JF Houle paying off on Rocket bench

Coaching from the bottom to top is equally important and that is why JF Houle's work in Laval is crucial.
Syracuse Crunch v Laval Rocket - Game Three
Syracuse Crunch v Laval Rocket - Game Three / Minas Panagiotakis/GettyImages
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Players who stuck with the Habs

Joshua Roy
Boston Bruins v Montreal Canadiens / Minas Panagiotakis/GettyImages

Houle had two standout rookies this year, who managed to make their NHL debuts this season, which was their first full year with the Rocket. Jayden Struble played nine games last year with the Rocket, dipping his toes in the water after finishing his four-year NCAA career. Meanwhile, Joshua Roy played 41 games with the Rocket, before earning a call-up to Montreal because of his strong play and injury trouble in the NHL.

Struble was called up when Arber Xhekaj went down with an injury, and he played so well, that the Habs were able to keep Xhekaj down with the Rocket to polish some things in his game. A former teammate of Jordan Harris at Northeastern University, Struble showed that he was physically ready for the NHL game. He slowed down toward the end of his 56 games, but he had some flashes of brilliance pairing his mobility and vision together to create some nice end-to-end rushes.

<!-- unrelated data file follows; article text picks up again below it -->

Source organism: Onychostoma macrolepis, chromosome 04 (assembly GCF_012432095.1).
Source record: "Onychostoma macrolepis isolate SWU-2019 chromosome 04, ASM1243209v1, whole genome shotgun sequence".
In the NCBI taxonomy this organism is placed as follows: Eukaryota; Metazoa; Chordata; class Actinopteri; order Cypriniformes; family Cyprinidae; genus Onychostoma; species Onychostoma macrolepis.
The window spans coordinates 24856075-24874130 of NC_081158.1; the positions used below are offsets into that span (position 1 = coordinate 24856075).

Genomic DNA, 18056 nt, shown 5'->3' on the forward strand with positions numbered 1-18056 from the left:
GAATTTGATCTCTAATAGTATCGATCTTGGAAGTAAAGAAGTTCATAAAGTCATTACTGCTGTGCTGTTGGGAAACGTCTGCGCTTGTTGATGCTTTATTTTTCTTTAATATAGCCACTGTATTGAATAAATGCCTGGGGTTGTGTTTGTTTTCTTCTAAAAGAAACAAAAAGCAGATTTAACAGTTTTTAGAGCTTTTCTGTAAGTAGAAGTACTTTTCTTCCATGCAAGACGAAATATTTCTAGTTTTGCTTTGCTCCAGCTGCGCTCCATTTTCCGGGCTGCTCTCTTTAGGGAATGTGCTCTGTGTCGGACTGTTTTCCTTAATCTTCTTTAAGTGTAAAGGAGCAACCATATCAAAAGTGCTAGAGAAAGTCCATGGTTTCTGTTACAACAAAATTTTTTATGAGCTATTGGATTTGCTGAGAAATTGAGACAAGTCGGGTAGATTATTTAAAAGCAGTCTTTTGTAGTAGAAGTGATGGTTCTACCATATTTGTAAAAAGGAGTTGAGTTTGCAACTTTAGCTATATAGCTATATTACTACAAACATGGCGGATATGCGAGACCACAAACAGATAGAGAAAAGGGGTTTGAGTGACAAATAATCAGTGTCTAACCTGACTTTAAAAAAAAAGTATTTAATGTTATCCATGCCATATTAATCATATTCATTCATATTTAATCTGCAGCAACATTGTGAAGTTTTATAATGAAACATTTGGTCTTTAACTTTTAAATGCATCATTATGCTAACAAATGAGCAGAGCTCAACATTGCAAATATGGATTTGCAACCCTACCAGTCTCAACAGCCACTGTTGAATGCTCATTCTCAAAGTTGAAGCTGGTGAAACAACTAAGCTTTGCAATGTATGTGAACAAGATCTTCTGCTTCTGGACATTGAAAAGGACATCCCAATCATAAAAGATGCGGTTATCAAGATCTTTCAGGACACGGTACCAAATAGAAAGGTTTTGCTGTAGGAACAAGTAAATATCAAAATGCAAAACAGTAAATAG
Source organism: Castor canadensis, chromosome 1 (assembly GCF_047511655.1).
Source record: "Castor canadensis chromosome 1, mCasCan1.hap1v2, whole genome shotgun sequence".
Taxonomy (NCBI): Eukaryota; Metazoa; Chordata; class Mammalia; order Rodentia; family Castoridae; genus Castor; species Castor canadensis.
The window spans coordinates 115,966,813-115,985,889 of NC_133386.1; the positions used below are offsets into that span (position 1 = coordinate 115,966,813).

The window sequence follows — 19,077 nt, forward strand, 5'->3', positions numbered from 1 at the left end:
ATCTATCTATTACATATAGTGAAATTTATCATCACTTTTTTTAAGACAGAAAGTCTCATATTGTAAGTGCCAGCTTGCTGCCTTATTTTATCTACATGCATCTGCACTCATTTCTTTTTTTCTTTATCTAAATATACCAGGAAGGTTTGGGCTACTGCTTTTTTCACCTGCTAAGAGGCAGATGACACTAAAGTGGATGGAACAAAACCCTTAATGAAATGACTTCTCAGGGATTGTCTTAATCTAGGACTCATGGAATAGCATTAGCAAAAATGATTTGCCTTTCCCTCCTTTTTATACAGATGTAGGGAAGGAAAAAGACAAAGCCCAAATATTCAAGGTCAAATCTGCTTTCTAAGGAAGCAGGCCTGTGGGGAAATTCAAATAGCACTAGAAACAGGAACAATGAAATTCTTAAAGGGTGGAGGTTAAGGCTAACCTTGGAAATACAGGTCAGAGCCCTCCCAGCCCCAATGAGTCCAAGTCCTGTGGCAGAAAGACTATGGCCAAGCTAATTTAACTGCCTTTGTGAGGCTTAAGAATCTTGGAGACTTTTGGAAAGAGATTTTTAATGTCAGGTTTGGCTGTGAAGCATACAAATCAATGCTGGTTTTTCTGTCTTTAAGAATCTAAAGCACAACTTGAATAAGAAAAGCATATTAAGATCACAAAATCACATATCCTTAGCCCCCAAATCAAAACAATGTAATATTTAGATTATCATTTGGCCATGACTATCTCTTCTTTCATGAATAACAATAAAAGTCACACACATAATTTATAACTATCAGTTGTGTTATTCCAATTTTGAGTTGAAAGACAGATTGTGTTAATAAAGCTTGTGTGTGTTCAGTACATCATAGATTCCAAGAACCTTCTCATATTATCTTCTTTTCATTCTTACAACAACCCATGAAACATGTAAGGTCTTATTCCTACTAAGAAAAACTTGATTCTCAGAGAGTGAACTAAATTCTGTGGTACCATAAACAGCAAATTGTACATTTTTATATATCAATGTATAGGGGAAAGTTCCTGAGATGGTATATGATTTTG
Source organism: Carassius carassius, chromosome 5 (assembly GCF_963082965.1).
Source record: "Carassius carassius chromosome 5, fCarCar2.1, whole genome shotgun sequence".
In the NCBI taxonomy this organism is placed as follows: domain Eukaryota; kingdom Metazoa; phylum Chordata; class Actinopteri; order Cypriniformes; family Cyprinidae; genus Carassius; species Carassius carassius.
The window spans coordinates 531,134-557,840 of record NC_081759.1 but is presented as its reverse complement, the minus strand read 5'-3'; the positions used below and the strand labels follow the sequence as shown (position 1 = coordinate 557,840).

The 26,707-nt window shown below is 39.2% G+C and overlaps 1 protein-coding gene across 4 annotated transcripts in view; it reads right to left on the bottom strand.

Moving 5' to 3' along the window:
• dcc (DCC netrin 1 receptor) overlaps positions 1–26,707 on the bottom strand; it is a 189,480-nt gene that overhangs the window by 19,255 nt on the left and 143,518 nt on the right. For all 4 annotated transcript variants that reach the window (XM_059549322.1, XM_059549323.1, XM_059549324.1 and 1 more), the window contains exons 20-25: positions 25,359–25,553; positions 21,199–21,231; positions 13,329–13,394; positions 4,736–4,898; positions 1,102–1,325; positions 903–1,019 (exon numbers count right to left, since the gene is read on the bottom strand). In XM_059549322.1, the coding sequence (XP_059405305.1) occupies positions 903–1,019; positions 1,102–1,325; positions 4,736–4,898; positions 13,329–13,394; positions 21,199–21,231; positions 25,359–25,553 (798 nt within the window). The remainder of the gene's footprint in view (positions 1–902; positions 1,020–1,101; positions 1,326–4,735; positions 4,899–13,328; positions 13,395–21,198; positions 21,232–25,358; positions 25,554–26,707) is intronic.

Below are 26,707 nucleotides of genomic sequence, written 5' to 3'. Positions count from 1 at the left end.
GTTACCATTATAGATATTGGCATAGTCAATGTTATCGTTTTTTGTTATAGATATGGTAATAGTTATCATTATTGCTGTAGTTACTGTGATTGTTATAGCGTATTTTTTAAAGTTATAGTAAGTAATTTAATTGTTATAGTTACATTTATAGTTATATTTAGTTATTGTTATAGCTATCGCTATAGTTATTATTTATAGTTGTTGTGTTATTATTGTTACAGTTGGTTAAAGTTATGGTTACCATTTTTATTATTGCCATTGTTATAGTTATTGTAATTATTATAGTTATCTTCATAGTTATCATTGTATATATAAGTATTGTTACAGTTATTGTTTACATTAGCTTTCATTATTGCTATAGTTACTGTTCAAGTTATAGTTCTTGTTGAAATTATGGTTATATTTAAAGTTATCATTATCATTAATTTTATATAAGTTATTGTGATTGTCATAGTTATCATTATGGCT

Physically he was able to handle himself with little issue, handling opponents in the corners and around the front of the net. But his mobility and quick decisions with the puck are what kept him in the lineup. An already strong side on the Canadiens blueline (the left side) became even stronger with him in the fold.

Joshua Roy was the second rookie who stood out with the Rocket and when Martin St. Louis called upon him for the Canadiens, he was ready. There was a bit of a transition period, which is expected with any player jumping up through two leagues in the same season. But when he found his footing, he proved to be a menace in the neutral zone; using his ability to create turnovers to aid the Habs' offensive attack.

Roy was well on his way to establishing himself as a bona fide second-line winger, but he emphatically proved that he was an everyday NHL player before suffering an injury. The vision and poise that he has with the puck on his stick is veteran-level good. In the offensive zone, he is a dual threat; both a deceptive playmaker and a devastating shooter, Roy has a big opportunity ahead of him for the 2024-25 season.